New Kyrgyzstan reveals dirty deeds of its former president

Ousted President Askar Akayev is holding talks with the new authorities about his immunity from criminal prosecution

Following the change of regime in Kyrgyzstan, the redistribution of material benefits seems to be unfolding in that Central Asian republic. The companies change hands as the ousted President Askar Akayev is holding talks with the new authorities about his immunity from criminal prosecution. In the meantime, reports on the unlawful actions committed by Mr. Akayev and his henchmen are cropping up.

The winds of change swept briskly over Bitel, the only mobile phone service provider in Kyrgyzstan. The rioters smashed and looted the company's head office during the onset of troubled times.  All the assets of the company were put under arrest last Wednesday pursuant to a court order. Fellowes, a Kazakh company, is laying claim to a 100 percent stake in Bitel while its shareholders (private citizens who are rumored to rub elbows with Aidar, Mr Akayev's son) are reluctant to let go of the company that was actually sold a long time ago.

Pinara, reportedly the best hotel in Bishkek, changed its owners overnight. The 14-storey building used to belong to Turkish company Muhendeslik. One Ruslan Sarymsakov, a new owner of the hotel, sheds light on the circumstances of a takeover. Mr. Sarymsakov says his title to the hotel was long established in court but President Akayev repealed the decisions. “I just showed up at the hotel one day after the people stormed the government offices,” says he. “I brought along a policeman and a prosecutor with me, and the only message I delivered to the dishonest owners was 'You must go',” says Mr. Sarymsakov. He says that volunteer guards saved the place from imminent looting.

There are signs of material wealth being re-divided in the area surrounding Lake Issyk-Kul, a picturesque mountainous lake in the northeast of Kyrgyzstan. The lake is a site of luxurious spas and health centers that are quite popular with foreign tourists and Russians. According to a spokesperson for Kyrgyz Consulate General in Ekaterinburg, the public prosecutor's office is looking into legality of privatization deals with regard to the facilities located around the lake. However, the official claimed that tourists should not worry at all in case of the change of ownership.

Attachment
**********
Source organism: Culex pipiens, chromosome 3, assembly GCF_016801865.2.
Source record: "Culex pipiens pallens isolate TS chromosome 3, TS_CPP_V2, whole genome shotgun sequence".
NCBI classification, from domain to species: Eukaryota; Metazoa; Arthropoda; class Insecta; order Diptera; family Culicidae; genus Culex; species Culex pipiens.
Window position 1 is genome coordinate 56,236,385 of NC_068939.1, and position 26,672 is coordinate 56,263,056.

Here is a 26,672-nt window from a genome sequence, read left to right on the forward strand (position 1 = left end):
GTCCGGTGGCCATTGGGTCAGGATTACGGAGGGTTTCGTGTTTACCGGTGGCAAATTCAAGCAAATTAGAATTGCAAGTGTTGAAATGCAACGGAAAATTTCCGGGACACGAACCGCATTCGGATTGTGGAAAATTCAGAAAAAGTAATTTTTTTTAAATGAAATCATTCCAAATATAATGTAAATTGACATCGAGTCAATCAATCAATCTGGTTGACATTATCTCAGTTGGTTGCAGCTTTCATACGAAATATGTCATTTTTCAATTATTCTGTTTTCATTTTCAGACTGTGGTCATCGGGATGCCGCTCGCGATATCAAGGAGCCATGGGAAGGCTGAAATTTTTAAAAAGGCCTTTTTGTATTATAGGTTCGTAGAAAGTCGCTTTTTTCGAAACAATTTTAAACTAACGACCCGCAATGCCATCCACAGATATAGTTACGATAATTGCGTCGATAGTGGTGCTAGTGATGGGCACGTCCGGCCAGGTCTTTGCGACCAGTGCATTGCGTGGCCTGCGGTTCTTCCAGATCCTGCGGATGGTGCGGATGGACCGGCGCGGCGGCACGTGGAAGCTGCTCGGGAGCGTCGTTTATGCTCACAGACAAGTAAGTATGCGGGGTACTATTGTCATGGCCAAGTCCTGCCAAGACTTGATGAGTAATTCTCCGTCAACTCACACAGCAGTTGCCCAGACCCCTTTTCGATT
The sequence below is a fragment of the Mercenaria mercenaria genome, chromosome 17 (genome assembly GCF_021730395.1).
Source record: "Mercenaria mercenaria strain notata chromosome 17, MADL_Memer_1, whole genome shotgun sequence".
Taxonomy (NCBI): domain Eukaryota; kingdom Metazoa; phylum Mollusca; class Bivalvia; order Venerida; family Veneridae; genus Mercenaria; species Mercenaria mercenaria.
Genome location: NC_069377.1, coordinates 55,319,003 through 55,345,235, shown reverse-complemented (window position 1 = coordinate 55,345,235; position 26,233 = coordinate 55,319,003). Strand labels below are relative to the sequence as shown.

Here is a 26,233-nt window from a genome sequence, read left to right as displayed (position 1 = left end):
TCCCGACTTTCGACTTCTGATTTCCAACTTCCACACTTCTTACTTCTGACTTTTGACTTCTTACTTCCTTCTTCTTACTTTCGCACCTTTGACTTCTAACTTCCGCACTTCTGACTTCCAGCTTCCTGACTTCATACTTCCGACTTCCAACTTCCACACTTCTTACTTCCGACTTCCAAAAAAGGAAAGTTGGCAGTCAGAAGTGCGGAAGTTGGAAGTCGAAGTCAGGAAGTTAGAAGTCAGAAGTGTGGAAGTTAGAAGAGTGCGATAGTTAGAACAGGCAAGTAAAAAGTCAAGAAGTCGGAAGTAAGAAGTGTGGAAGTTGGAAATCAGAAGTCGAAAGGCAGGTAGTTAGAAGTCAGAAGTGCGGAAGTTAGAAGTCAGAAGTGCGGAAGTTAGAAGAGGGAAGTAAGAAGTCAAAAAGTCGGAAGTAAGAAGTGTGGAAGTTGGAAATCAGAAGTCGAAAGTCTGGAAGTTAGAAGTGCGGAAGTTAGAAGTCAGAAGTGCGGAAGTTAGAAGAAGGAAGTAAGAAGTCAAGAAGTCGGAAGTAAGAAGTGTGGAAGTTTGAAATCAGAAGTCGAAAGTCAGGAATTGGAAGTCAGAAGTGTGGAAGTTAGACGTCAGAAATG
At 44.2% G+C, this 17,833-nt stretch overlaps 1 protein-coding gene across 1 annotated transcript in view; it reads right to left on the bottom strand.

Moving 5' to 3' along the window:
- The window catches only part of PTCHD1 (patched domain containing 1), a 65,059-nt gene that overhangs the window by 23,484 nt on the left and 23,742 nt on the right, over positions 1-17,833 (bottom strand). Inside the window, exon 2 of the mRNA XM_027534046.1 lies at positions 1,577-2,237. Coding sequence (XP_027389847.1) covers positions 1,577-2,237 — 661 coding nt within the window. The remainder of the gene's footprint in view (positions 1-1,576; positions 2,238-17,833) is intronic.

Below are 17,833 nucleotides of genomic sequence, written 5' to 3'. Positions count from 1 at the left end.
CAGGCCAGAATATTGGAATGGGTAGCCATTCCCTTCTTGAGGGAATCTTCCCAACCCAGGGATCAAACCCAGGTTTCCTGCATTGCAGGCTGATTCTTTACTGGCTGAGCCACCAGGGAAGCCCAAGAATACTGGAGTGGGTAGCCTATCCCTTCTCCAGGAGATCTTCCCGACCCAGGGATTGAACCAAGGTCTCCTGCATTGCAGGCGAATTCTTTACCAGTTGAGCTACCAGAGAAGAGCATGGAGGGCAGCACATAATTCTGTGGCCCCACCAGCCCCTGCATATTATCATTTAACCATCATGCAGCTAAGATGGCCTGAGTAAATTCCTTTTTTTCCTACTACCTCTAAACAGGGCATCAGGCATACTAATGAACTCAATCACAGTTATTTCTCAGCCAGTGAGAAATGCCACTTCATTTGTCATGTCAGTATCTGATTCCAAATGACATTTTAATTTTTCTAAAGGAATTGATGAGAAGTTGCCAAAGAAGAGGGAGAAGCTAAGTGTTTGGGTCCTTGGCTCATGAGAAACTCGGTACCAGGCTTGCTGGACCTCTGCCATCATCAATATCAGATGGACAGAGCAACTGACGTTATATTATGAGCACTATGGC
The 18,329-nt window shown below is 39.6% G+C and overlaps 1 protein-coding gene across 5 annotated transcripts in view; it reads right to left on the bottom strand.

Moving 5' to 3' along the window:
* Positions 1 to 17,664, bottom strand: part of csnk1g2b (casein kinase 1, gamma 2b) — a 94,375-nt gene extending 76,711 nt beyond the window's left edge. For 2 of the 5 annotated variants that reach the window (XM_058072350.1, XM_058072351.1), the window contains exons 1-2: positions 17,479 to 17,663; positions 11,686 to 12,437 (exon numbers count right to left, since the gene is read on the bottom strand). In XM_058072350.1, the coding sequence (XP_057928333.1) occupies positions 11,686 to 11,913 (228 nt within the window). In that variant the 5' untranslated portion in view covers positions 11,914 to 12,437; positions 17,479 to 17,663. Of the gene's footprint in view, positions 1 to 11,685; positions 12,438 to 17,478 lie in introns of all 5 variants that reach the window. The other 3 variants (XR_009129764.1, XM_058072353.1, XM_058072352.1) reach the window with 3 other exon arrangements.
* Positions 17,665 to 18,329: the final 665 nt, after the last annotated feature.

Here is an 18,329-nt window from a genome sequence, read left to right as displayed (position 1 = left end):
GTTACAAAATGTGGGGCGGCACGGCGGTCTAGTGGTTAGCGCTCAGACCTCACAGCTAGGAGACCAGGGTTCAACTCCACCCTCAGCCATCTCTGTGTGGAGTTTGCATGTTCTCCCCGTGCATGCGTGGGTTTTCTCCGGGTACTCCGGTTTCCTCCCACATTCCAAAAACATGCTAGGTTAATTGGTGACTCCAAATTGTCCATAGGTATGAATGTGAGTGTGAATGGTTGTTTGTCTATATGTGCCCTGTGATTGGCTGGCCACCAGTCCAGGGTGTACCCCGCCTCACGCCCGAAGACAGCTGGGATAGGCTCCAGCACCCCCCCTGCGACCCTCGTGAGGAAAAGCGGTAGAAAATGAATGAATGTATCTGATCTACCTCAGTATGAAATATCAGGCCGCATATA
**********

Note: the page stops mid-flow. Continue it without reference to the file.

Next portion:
According to representatives of the local business community, no business activity was possible in the past unless Mr. Akayev and his clique okayed it. “There were only two groups of companies in the past here, some of them were under control of the Akayevs, and the others were controlled by cronies of the family,” says one of the businessmen who requested to remain anonymous.

Meanwhile, the new authorities started to take stock of the assets owned by Mr. Akayev and his family members. It is already clear that the clan was in control over the huge amounts of money. “The issue is currently under investigation by the National Security Service, the prosecutor's office, and the Ministry of Finance working in cooperation with commercial banks,” says acting Prime Minister Daniyar Usenov.

“We are going to trace those cash flows back to their origins, we will find out who were the payers and the payees involved in the numerous deals ranging from alcohol to gasoline to cellular communications,” says Mr. Usenov. A full-scale investigation into the former president's assets is likely to be launched by a special state commission for property disputes settlement. The commission will be set up in the near future. Let us be hopeful that the commission will be able to unravel the mystery of Mr. Akayev, a mathematician and member of the Russian Academy of Sciences, who happened to hold sway over the half of national economy while he and his relatives were staying at the wheel in Kyrgyzstan. However, I have my doubts that the hands of those who paid for “the tulip revolution” were really clean.

On the photo: former President of Kyrgyzstan, Askar Akayev

Sergei Belukhin

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Author`s name Olga Savka